"Make those real," Michael Leoz, OCR deputy regional manager in San Francisco, said, referring to HIPAA privacy and security policies and procedures. "Don't just have them sit on the shelf."
Recalling a case involving a laptop left in a Boston subway car by a Massachusetts General Hospital employee, Leoz said OCR found the policies and procedures that were in place were not adequate for HIPAA privacy and security compliance. That led to a $1 million settlement and a corrective action plan.
And what good are a policy and an education plan if senior management and board members aren't on board?
One HIPAA privacy officer at the Summit said he does not have that problem. He told a story dispelling an accepted belief that hospital boards are not engaged in HIPAA compliance issues.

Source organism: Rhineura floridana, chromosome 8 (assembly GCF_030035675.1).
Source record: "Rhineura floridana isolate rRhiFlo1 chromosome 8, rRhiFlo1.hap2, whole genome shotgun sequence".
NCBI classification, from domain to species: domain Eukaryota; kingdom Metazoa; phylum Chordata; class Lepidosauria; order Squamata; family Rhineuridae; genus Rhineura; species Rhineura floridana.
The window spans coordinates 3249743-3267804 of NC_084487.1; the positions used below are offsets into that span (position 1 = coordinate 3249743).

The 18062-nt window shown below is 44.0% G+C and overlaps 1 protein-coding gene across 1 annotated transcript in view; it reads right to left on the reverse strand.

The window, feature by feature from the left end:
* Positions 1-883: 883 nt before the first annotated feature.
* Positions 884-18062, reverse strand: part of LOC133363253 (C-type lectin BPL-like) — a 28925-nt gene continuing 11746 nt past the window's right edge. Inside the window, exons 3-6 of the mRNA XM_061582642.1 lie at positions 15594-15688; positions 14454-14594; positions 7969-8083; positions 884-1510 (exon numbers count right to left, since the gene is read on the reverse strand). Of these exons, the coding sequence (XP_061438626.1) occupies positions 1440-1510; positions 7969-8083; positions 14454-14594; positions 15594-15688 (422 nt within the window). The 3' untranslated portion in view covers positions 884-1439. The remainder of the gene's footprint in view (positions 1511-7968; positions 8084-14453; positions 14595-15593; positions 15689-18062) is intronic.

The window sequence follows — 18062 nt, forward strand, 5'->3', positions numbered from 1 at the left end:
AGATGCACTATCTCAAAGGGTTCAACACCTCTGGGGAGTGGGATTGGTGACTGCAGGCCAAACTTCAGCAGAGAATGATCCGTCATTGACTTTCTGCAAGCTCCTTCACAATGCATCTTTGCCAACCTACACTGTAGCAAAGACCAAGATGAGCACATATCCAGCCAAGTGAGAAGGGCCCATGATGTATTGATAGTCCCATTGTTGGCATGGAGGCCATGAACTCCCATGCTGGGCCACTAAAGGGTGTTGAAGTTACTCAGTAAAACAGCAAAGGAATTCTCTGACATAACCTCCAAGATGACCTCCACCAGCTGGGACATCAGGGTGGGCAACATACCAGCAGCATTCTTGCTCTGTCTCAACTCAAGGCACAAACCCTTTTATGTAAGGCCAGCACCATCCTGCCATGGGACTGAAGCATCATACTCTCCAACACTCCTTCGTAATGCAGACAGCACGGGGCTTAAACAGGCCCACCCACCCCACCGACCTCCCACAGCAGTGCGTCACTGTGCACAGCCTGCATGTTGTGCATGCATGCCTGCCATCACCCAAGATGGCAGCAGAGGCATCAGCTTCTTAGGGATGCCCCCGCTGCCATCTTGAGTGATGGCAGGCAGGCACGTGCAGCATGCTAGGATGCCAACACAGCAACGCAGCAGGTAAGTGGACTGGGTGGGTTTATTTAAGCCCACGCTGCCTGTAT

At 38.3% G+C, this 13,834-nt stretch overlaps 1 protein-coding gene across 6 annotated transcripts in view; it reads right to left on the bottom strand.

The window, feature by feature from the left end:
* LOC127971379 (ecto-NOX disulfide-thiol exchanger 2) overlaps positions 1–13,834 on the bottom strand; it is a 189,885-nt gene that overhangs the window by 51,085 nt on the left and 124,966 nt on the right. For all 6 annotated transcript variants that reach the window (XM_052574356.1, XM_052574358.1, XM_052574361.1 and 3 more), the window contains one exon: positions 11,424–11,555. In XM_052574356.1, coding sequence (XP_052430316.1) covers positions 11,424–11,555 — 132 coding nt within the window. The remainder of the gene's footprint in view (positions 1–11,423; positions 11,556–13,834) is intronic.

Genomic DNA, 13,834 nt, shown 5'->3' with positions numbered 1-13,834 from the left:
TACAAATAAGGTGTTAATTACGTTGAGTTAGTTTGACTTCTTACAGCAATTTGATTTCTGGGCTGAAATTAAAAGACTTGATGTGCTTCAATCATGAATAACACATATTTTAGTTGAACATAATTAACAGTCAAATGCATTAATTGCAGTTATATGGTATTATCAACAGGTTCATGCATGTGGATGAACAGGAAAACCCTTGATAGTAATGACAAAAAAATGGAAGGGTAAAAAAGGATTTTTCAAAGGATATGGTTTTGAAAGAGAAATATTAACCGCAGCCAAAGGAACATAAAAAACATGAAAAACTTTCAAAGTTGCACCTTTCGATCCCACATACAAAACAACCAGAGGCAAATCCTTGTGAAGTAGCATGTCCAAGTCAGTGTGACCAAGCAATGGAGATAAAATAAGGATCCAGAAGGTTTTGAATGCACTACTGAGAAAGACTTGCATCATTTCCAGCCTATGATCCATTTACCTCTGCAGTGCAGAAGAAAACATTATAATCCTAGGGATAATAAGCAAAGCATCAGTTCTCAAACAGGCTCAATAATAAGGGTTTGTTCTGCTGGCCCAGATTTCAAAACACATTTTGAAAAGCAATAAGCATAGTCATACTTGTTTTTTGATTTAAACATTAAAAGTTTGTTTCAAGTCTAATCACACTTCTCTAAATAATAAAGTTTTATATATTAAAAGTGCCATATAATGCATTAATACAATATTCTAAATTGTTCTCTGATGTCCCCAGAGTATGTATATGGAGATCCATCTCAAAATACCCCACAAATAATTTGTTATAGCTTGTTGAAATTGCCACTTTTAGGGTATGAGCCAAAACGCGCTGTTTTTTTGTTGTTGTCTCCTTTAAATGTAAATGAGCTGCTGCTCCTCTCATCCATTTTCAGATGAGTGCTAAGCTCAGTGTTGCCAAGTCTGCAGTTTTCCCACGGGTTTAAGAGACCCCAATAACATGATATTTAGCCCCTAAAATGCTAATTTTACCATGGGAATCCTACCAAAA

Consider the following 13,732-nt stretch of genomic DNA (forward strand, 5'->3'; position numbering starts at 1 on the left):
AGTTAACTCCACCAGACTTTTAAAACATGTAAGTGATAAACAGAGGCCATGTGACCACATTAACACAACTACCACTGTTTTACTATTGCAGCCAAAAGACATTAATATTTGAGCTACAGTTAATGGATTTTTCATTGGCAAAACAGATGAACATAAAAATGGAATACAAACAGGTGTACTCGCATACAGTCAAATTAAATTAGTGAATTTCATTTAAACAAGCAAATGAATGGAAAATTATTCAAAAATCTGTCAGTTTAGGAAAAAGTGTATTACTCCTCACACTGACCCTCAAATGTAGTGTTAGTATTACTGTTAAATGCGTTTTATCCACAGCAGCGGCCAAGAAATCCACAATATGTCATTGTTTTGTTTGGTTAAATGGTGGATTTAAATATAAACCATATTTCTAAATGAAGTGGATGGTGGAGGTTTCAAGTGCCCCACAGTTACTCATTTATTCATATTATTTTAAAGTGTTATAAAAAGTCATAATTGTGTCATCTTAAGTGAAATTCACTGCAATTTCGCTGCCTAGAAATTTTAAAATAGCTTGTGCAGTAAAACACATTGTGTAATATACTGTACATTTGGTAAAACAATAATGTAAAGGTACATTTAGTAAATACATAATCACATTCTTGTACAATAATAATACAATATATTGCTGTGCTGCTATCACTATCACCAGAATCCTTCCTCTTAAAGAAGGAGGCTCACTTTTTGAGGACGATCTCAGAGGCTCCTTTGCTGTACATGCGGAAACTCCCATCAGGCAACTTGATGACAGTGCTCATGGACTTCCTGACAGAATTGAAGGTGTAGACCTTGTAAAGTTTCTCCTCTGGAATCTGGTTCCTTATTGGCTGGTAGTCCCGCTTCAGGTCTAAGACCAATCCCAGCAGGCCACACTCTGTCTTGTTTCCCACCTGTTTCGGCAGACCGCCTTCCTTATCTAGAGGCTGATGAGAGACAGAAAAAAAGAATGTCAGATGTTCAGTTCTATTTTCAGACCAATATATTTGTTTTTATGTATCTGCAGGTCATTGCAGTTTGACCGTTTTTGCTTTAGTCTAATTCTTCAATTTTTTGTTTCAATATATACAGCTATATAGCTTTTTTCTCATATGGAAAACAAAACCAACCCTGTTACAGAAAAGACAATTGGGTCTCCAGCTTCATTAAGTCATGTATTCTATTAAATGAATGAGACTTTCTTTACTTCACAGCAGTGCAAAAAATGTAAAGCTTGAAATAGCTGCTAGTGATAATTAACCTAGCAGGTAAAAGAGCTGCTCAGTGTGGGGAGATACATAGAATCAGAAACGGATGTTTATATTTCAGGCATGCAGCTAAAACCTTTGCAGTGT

When the officer rolled out some online learning to his staff at his large healthcare system, he got his first notification of a completed quiz 20 minutes later.
From whom? The chairman of the board of the directors for the hospital system. That's the same chairman with whom the privacy officer meets monthly.
That's a good thing because OCR – or least its contractor, KPMG, LLP -- could come knocking starting this Fall and into next year thanks to a $9.2 million auditing plan stemming from the HITECH Act.